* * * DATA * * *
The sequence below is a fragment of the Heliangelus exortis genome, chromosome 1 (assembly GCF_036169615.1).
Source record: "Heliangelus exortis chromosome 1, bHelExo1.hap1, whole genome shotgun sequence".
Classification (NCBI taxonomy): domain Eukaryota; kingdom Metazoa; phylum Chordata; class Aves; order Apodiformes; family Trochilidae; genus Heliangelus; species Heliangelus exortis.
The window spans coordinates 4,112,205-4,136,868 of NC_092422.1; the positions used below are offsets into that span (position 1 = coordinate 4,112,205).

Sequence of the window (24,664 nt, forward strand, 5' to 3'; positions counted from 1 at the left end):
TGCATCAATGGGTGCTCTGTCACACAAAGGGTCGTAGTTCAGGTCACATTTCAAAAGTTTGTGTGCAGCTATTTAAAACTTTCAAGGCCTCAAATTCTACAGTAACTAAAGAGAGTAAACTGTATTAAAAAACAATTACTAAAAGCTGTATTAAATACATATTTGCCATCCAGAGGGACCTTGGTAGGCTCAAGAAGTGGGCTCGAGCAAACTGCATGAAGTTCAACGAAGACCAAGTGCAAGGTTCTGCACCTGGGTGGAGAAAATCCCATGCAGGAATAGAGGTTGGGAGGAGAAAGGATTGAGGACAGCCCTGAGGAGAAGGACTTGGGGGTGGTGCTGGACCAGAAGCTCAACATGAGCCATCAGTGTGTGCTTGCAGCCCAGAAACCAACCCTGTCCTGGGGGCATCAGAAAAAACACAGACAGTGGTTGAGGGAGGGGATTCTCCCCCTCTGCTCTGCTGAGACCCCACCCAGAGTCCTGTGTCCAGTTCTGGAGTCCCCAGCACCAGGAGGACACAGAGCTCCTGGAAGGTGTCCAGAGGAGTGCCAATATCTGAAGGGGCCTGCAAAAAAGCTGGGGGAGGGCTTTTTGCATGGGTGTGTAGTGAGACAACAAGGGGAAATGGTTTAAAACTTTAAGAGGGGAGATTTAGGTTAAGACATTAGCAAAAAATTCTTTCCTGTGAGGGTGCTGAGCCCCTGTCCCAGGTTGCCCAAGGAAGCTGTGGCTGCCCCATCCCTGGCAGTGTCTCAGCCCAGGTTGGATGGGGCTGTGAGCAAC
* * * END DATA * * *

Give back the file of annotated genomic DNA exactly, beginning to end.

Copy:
The sequence below is a fragment of the Heliangelus exortis genome, chromosome 1 (assembly GCF_036169615.1).
Source record: "Heliangelus exortis chromosome 1, bHelExo1.hap1, whole genome shotgun sequence".
Classification (NCBI taxonomy): domain Eukaryota; kingdom Metazoa; phylum Chordata; class Aves; order Apodiformes; family Trochilidae; genus Heliangelus; species Heliangelus exortis.
The window spans coordinates 4,112,205-4,136,868 of NC_092422.1; the positions used below are offsets into that span (position 1 = coordinate 4,112,205).

Sequence of the window (24,664 nt, forward strand, 5' to 3'; positions counted from 1 at the left end):
TGCATCAATGGGTGCTCTGTCACACAAAGGGTCGTAGTTCAGGTCACATTTCAAAAGTTTGTGTGCAGCTATTTAAAACTTTCAAGGCCTCAAATTCTACAGTAACTAAAGAGAGTAAACTGTATTAAAAAACAATTACTAAAAGCTGTATTAAATACATATTTGCCATCCAGAGGGACCTTGGTAGGCTCAAGAAGTGGGCTCGAGCAAACTGCATGAAGTTCAACGAAGACCAAGTGCAAGGTTCTGCACCTGGGTGGAGAAAATCCCATGCAGGAATAGAGGTTGGGAGGAGAAAGGATTGAGGACAGCCCTGAGGAGAAGGACTTGGGGGTGGTGCTGGACCAGAAGCTCAACATGAGCCATCAGTGTGTGCTTGCAGCCCAGAAACCAACCCTGTCCTGGGGGCATCAGAAAAAACACAGACAGTGGTTGAGGGAGGGGATTCTCCCCCTCTGCTCTGCTGAGACCCCACCCAGAGTCCTGTGTCCAGTTCTGGAGTCCCCAGCACCAGGAGGACACAGAGCTCCTGGAAGGTGTCCAGAGGAGTGCCAATATCTGAAGGGGCCTGCAAAAAAGCTGGGGGAGGGCTTTTTGCATGGGTGTGTAGTGAGACAACAAGGGGAAATGGTTTAAAACTTTAAGAGGGGAGATTTAGGTTAAGACATTAGCAAAAAATTCTTTCCTGTGAGGGTGCTGAGCCCCTGTCCCAGGTTGCCCAAGGAAGCTGTGGCTGCCCCATCCCTGGCAGTGTCTCAGCCCAGGTTGGATGGGGCTGTGAGCAAC